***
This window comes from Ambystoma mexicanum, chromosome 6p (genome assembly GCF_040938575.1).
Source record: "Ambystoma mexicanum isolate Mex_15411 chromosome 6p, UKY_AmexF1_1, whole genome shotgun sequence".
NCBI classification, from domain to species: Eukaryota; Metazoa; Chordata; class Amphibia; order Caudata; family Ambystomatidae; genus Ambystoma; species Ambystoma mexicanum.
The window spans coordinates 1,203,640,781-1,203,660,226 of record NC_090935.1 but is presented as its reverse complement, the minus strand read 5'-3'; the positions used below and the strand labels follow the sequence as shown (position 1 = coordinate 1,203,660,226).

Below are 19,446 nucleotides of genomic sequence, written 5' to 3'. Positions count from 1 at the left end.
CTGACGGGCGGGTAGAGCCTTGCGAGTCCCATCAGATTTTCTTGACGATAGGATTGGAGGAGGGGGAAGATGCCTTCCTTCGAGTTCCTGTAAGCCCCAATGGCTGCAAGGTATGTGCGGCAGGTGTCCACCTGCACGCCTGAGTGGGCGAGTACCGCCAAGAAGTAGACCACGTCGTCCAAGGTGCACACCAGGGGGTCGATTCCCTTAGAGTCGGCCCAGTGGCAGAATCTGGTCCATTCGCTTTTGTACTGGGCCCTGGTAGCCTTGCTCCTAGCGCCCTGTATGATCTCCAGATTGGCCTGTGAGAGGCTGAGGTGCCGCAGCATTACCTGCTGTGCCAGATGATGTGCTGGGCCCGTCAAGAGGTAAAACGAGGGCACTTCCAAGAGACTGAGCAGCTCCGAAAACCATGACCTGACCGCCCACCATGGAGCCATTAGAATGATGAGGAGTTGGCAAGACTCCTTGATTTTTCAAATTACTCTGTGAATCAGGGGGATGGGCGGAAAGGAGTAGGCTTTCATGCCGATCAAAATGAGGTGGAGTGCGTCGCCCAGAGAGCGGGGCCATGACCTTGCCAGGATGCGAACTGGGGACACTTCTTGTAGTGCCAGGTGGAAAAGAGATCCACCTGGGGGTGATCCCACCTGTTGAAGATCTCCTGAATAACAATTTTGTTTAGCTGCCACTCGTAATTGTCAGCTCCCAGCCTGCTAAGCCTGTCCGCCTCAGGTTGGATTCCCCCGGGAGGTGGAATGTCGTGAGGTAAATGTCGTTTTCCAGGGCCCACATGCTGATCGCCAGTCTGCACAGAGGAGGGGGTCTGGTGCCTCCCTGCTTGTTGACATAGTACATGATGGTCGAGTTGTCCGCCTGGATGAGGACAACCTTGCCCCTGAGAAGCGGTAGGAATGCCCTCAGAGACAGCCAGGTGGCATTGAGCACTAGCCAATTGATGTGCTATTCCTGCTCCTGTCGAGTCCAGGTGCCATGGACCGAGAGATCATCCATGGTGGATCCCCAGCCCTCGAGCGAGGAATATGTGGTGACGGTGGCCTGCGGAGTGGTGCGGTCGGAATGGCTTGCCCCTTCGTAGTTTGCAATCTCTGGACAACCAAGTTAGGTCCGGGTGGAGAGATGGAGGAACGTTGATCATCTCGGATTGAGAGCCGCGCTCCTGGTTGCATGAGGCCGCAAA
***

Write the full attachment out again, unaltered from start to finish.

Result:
This window comes from Ambystoma mexicanum, chromosome 6p (genome assembly GCF_040938575.1).
Source record: "Ambystoma mexicanum isolate Mex_15411 chromosome 6p, UKY_AmexF1_1, whole genome shotgun sequence".
NCBI classification, from domain to species: Eukaryota; Metazoa; Chordata; class Amphibia; order Caudata; family Ambystomatidae; genus Ambystoma; species Ambystoma mexicanum.
The window spans coordinates 1,203,640,781-1,203,660,226 of record NC_090935.1 but is presented as its reverse complement, the minus strand read 5'-3'; the positions used below and the strand labels follow the sequence as shown (position 1 = coordinate 1,203,660,226).

Below are 19,446 nucleotides of genomic sequence, written 5' to 3'. Positions count from 1 at the left end.
CTGACGGGCGGGTAGAGCCTTGCGAGTCCCATCAGATTTTCTTGACGATAGGATTGGAGGAGGGGGAAGATGCCTTCCTTCGAGTTCCTGTAAGCCCCAATGGCTGCAAGGTATGTGCGGCAGGTGTCCACCTGCACGCCTGAGTGGGCGAGTACCGCCAAGAAGTAGACCACGTCGTCCAAGGTGCACACCAGGGGGTCGATTCCCTTAGAGTCGGCCCAGTGGCAGAATCTGGTCCATTCGCTTTTGTACTGGGCCCTGGTAGCCTTGCTCCTAGCGCCCTGTATGATCTCCAGATTGGCCTGTGAGAGGCTGAGGTGCCGCAGCATTACCTGCTGTGCCAGATGATGTGCTGGGCCCGTCAAGAGGTAAAACGAGGGCACTTCCAAGAGACTGAGCAGCTCCGAAAACCATGACCTGACCGCCCACCATGGAGCCATTAGAATGATGAGGAGTTGGCAAGACTCCTTGATTTTTCAAATTACTCTGTGAATCAGGGGGATGGGCGGAAAGGAGTAGGCTTTCATGCCGATCAAAATGAGGTGGAGTGCGTCGCCCAGAGAGCGGGGCCATGACCTTGCCAGGATGCGAACTGGGGACACTTCTTGTAGTGCCAGGTGGAAAAGAGATCCACCTGGGGGTGATCCCACCTGTTGAAGATCTCCTGAATAACAATTTTGTTTAGCTGCCACTCGTAATTGTCAGCTCCCAGCCTGCTAAGCCTGTCCGCCTCAGGTTGGATTCCCCCGGGAGGTGGAATGTCGTGAGGTAAATGTCGTTTTCCAGGGCCCACATGCTGATCGCCAGTCTGCACAGAGGAGGGGGTCTGGTGCCTCCCTGCTTGTTGACATAGTACATGATGGTCGAGTTGTCCGCCTGGATGAGGACAACCTTGCCCCTGAGAAGCGGTAGGAATGCCCTCAGAGACAGCCAGGTGGCATTGAGCACTAGCCAATTGATGTGCTATTCCTGCTCCTGTCGAGTCCAGGTGCCATGGACCGAGAGATCATCCATGGTGGATCCCCAGCCCTCGAGCGAGGAATATGTGGTGACGGTGGCCTGCGGAGTGGTGCGGTCGGAATGGCTTGCCCCTTCGTAGTTTGCAATCTCTGGACAACCAAGTTAGGTCCGGGTGGAGAGATGGAGGAACGTTGATCATCTCGGATTGAGAGCCGCGCTCCTGGTTGCATGAGGCCGCAAA